Illinois’ Census revisions, explained

Illinois’ Census revisions, explained

Some Illinois politicians are using an estimate to revise the Census count and claim Illinois doesn't have a problem with its residents moving away. A closer look shows they are wrong, and the danger of denial.

On May 19, the U.S. Census Bureau released state-level results for their Post-Enumeration Survey. The survey estimates Illinois’ household population was undercounted by 1.97% during the 2020 official Census.

Gov. J.B. Pritzker used that information to claim Illinois welcomed over 250,000 new residents.

But the Census Bureau’s Population Estimates Program tells a different, consistent story. It has estimated Illinois population declines each year since 2014, including in 2021 when its numbers showed a record-setting loss of 114,000 residents.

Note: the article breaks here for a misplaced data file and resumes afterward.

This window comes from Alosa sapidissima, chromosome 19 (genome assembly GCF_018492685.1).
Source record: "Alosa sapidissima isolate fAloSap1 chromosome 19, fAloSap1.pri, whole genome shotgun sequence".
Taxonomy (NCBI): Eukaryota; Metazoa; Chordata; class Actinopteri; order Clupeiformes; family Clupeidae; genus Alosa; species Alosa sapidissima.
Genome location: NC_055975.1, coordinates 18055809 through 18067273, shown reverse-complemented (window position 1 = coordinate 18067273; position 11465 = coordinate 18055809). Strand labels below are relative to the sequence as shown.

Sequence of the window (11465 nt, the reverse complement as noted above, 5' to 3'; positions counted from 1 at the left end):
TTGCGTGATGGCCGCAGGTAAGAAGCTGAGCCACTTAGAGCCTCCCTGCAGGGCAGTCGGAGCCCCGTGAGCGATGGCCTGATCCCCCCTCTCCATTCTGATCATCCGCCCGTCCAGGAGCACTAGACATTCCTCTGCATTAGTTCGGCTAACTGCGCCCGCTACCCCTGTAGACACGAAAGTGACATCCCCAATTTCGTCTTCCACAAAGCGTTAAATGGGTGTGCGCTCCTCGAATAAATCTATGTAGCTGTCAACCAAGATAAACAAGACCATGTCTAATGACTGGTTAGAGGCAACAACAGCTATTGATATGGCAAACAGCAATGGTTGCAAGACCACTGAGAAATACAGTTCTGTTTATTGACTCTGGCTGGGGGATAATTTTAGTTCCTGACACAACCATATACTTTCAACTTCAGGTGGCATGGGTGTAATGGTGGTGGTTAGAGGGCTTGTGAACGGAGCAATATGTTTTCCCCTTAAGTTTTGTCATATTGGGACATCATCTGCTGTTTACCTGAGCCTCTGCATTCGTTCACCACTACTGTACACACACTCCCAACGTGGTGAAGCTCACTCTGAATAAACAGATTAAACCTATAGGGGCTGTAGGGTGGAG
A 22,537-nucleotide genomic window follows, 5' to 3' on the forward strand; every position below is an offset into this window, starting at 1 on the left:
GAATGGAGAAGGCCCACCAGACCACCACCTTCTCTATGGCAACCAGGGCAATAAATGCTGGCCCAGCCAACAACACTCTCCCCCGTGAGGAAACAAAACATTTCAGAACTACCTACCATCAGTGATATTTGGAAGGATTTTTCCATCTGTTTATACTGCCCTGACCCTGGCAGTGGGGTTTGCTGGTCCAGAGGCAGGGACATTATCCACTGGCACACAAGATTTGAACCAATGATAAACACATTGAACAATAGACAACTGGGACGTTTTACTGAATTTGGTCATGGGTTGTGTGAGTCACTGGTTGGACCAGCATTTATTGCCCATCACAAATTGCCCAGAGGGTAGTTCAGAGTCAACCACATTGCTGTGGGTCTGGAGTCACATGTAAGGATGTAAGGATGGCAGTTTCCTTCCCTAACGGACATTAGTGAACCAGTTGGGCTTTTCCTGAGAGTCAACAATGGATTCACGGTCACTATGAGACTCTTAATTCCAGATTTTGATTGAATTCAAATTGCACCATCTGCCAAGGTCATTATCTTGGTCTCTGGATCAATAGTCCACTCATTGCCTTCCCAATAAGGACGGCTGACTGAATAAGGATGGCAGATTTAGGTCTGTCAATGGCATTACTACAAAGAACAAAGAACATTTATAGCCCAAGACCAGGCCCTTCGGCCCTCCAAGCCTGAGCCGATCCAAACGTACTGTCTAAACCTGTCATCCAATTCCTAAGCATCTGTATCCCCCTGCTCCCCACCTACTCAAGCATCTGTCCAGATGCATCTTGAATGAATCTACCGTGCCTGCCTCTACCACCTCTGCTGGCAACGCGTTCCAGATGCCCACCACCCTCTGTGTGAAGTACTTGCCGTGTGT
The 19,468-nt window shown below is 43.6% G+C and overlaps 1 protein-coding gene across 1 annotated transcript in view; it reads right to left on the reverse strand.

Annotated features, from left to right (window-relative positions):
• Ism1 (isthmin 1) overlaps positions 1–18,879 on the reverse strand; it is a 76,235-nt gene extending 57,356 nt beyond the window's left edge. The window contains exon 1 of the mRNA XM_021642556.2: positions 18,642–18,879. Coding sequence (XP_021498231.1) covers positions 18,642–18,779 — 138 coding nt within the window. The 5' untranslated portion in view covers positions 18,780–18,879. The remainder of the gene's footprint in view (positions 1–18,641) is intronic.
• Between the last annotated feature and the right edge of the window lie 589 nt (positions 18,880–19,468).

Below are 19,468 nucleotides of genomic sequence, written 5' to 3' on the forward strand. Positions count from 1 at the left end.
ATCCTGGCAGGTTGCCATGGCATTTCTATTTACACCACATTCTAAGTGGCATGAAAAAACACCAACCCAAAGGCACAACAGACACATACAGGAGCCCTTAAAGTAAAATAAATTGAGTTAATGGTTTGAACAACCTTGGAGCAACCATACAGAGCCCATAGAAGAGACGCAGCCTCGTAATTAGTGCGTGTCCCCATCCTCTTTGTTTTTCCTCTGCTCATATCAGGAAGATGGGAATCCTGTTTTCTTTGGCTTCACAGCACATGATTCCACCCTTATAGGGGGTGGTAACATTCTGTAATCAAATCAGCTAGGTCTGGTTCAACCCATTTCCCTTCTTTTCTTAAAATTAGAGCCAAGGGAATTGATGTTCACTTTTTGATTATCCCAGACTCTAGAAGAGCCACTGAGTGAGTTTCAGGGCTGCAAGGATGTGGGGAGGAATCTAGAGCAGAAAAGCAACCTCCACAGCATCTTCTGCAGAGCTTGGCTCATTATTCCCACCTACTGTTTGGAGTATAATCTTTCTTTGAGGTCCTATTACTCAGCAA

Two separate estimates and a head count each yielding different numbers complicate this simple question: “Are Illinoisans leaving for greener pastures?” That is, unless you have a data analyst to help sort through it, which the Illinois Policy Institute is happy to provide. Stay with us.

What is really going on with Census data?

To accurately decipher the various estimates of population levels and changes, it is important to have a fundamental understanding of what each program from the Census Bureau does, and how it is intended to be used.

Let’s start with the official decennial census, the most recent of which was the 2020 census count. Each decennial census is a count of the U.S. population on April 1 of the reference year. The population is determined based on physical responses from each household and the results are used to determine representation in Congress and the allocation of some federal spending. These counts include those living in group settings such as college dorms, nursing homes and prisons. The 2020 official Census count estimated Illinois’ population to be 12,812,508 as of April 1, 2020.